Formally, we computed *Gs* for all *n*-combination of the 18 physical nodes, where *n* = 1, 2, 3, …, 18. An *n*-combination is a subset of *n* different elements of the 18 physical nodes. Two *n*-combinations are identical if and only if they consist of the same elements. The number of *n*-combination is given by the binomial coefficient. This value is 18 and 1 for *n* = 1 and *n* = 18, respectively. While it reaches the maximum value of 48 620, for *n* = 9. Figure 3(a) shows the values of *Gs* as a function of the physical nodes. For each node number *n*, the red squares and green downward triangles show the *Gs* obtained from the *n*-combination that gives its maximum value and the one that gives its minimum value. In addition, the black dots show the average value of *Gs* for each *n*, obtained by using the results of all *n*-combinations. In the best combination, the PELM solves the task with a single physical output node. In contrast, in the worst combination, the PELM shows a positive value of *Gs* with at least eight nodes and shows near maximum performance with 16 nodes. Looking at the mean value of *Gs*, the PELM solves the XOR with a number of nodes equal to 3. The curve rises rapidly to five physical nodes and then tends more slowly to a plateau characterized by the maximum value of 1. Consequently, 18 nodes are excessive for the XOR. In fact, in the best *n*-combination with *n* = 3, the network solves the XOR with a *Gs* comparable to that obtained with all 18 nodes.

Interestingly, there are configurations of input signals and in-resonance wavelengths where the PELM solves the XOR with only one microresonator, even without performing the ridge regression in the readout. An example is shown in Fig. 3(b), for the input signal pair (II, IV) and an in-resonance wavelength of 1561.56 nm. The four images correspond to the four pairs (0, 0), (1, 1), (01), and (1, 0). Focusing on the grating coupler indicated by the yellow star, one observes that the intensity circulating in the coupled microresonator resolves the XOR. In fact, the (0, 1) and (1, 0) pairs show a clear light spot. In contrast, for the (0, 0) and (1, 1) pairs, the microresonator is unloaded (destructive interference) and the light emitted by the grating is zero. This behavior matches the logical XOR operation (Table I).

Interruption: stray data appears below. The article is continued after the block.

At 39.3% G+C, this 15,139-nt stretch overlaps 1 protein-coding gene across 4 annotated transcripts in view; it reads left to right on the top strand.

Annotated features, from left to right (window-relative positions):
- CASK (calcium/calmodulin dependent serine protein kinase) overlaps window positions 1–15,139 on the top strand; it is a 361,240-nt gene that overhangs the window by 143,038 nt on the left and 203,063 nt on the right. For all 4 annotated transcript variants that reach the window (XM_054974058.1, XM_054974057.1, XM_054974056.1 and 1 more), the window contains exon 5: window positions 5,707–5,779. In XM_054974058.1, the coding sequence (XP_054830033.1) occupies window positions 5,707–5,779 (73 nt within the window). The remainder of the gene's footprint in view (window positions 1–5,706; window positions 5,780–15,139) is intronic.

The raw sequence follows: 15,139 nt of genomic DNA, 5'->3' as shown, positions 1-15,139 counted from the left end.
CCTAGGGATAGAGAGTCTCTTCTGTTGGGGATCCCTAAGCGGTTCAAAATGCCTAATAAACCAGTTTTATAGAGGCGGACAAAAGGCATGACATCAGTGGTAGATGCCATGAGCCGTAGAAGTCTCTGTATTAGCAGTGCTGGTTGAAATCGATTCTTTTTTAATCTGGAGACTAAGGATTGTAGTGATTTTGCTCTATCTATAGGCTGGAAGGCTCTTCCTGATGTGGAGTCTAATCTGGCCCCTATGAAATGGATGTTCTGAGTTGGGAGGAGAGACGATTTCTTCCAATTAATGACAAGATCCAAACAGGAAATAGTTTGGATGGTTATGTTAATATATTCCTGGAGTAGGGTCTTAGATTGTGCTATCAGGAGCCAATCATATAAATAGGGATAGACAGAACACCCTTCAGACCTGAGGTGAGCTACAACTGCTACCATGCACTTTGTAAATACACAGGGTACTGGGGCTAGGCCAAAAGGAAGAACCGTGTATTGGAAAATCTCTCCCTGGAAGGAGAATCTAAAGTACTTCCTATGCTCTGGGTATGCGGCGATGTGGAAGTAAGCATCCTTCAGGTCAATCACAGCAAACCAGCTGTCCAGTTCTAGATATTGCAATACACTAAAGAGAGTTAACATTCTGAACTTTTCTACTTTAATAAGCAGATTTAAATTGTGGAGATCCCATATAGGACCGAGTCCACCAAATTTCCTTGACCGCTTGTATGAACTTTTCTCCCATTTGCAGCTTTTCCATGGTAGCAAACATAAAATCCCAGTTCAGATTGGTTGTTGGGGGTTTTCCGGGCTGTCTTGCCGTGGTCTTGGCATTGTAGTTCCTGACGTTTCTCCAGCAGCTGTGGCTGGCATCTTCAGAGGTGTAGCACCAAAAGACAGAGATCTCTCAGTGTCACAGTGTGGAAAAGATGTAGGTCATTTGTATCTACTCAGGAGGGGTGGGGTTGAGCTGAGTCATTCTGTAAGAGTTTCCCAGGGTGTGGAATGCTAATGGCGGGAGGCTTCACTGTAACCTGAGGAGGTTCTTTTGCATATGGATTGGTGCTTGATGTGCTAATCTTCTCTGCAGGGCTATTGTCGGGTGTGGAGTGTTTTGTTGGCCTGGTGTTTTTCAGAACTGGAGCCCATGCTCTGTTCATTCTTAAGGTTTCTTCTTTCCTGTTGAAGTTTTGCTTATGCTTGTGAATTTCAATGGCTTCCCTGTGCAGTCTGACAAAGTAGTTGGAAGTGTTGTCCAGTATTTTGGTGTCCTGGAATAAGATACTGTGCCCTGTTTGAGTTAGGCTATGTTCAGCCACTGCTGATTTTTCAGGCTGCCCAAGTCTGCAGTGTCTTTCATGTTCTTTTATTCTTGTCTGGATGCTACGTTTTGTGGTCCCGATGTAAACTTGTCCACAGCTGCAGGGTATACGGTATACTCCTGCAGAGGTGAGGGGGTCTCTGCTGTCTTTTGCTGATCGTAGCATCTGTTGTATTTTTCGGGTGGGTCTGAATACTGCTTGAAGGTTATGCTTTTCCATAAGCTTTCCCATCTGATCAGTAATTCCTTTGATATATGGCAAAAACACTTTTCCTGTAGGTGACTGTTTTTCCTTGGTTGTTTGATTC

### C. Analog input

The analog input tasks we addressed are two well-known toy datasets in machine learning: iris flower classification^{30} and banknote classification.^{31} We do not intend to use them as a benchmark against other neural network systems, but as a testbed for our architecture on inputs encoded with four multi-level features.